At Retool, we decided to raise the smallest Series C we could, at a valuation substantially lower than most offers we received. Why? Because even though maximizing our valuation and money raised might be optically good (the press loves to report on large financing rounds at large valuations), it hurts the core constituency that got us here: our team.
Reaching peak valuations too early results in substantially less upside for employees. For example, let's compare two incredible companies: Uber and Coinbase. While they IPO’d at a similar market cap (~$82.4B for Uber, $86B for Coinbase), the financial outcomes for employees were strikingly different.
If you had joined Uber five years before their IPO, and received $1M in stock, it would’ve been worth $2M at the IPO. But if you’d done the same at Coinbase , your stock would've been worth $57M! That’s because in the five years leading up to their respective IPOs, Uber’s valuation only doubled, whereas Coinbase’s valuation rose by ~57x. While both companies achieved similarly great IPOs, the latter resulted in much better returns for employees.
Sudden rises in valuation are also bad for employees, especially ones that join after the financing. If your valuation jumps from $1B pre-financing to $5B post-financing, employees that join post-financing now pay substantially more to exercise their options.
This is particularly interesting because the underlying company likely hasn’t changed much during the financing: the customers, revenue, and team are likely quite similar pre and post-financing. So new employees are paying substantially more—for the exact same shares—that they could’ve gotten just a few weeks earlier at a much lower price. 
Sometimes, founders also try to maximize the other headline number: amount of capital raised. Unfortunately, this is also bad for employees, since they often get unnecessarily diluted.
Investors typically have pro-rata rights to protect their ownership stake, but employees don’t. If you look at companies that consistently raise large amounts of capital, you’ll see that employee returns suffer, because their ownership stake will get diluted substantially from their initial ownership position.
Let's take Snowflake as an example. By all metrics, Snowflake is an outlier company, and achieved an incredible outcome when they IPO'd at a $70B market cap. But by raising more money in the early days, employees were diluted by more than strictly necessary. Their Series C raised $80M at a $260M valuation (30% dilution), Series D raised $100M at a $500M valuation (~20% dilution), Series E raised $263M at a $1.5B valuation (18% dilution), Series F raised $450M at a $3.55B valuation (12% dilution).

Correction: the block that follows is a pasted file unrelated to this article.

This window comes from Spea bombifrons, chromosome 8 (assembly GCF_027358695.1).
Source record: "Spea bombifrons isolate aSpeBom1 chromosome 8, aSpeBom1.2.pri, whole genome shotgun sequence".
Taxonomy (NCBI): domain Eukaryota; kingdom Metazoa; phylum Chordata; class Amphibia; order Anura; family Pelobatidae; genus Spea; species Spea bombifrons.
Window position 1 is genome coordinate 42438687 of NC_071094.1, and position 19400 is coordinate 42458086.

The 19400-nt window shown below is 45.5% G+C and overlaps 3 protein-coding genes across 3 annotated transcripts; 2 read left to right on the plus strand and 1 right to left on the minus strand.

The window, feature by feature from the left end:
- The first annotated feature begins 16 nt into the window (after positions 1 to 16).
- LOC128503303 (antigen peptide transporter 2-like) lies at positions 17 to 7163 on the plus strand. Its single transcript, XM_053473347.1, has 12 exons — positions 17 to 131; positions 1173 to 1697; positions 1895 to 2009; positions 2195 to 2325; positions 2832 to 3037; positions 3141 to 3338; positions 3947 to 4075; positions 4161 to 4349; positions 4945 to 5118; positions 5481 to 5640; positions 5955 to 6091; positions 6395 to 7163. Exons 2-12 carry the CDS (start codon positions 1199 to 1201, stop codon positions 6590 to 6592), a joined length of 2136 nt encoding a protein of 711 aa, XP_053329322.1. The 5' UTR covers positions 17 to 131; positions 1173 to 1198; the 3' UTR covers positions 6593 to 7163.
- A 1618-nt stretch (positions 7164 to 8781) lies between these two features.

That's approximately 60% dilution to get from a valuation of $260M to $3.55B. In contrast, at Retool, we expect to achieve a similar rise in valuation with around ~9% dilution.
Here's how we've decided to raise differently at Retool:
- Raise at the right valuation, not the highest valuation possible
- Raise the least amount possible to achieve our goals
- Align with investors who put the team first
To keep the news short: we’ve raised $20M at a $1.85B valuation, from our existing investors: Sequoia Capital, Elad Gil, Nat Friedman, Daniel Gross, and John and Patrick Collison. This set of investors led our Series A and Series B, and we’re excited to be partnering with them again.
But the much more important news is that we’re making great progress building out the team and product, which is helping us deliver more value to our customers. Today, our customers use Retool to encourage voter turnout, track their vitals, and deliver food to millions.
Our paying customers now span all industries, from fintech (Brex, Coinbase, and Plaid), to e-commerce (Amazon, Allbirds, Rakuten, and Peloton), all the way to automotive (Jaguar Land Rover, Mercedes Benz, and Volvo). Over the past year, we’ve shipped major product improvements, such as best-in-class datepickers (that automatically handle timezones!), and hundreds of product updates that polish up the overall Retool experience.
And yet, we’re still so far away from our goal of bringing better software to everybody. We think that Retool is a better way of building business software, and that better software is one of the best levers for increasing economic productivity. But if we look at what percentage of business software is built in Retool today, it’s shockingly little! (We estimate that out of all the businesses in the world that should be using Retool, only .03% of them are using Retool today.) For us to fulfill our ambitions of bringing better software to everybody, we need to make major product improvements, and acquire substantially more customers.
To do that, we need the right team! We’re looking for teammates who are interested in long-term value creation, not just short term rises in valuation. We’re looking for teammates that think rigorously about the tradeoffs in company strategy, and don’t just optimize for vanity metrics. We’re looking for teammates that want to change how developers build software, and understand this is a long journey where the hardest work is yet to come.
If that describes you, and you want to join a company that puts employee ownership—in every sense of the phrase—first, please come join us.
 Uber went from $40B => $80B in the five years leading up to their IPO, whereas Coinbase’s valuation went from $1.5 => $80B in the five years leading up to their IPO.
 The problem is that fundraises are discrete events in the lifetime of a private company. Ideally, private company valuations would rise gradually as the fundamentals (e.g. revenue, customers, team) improve.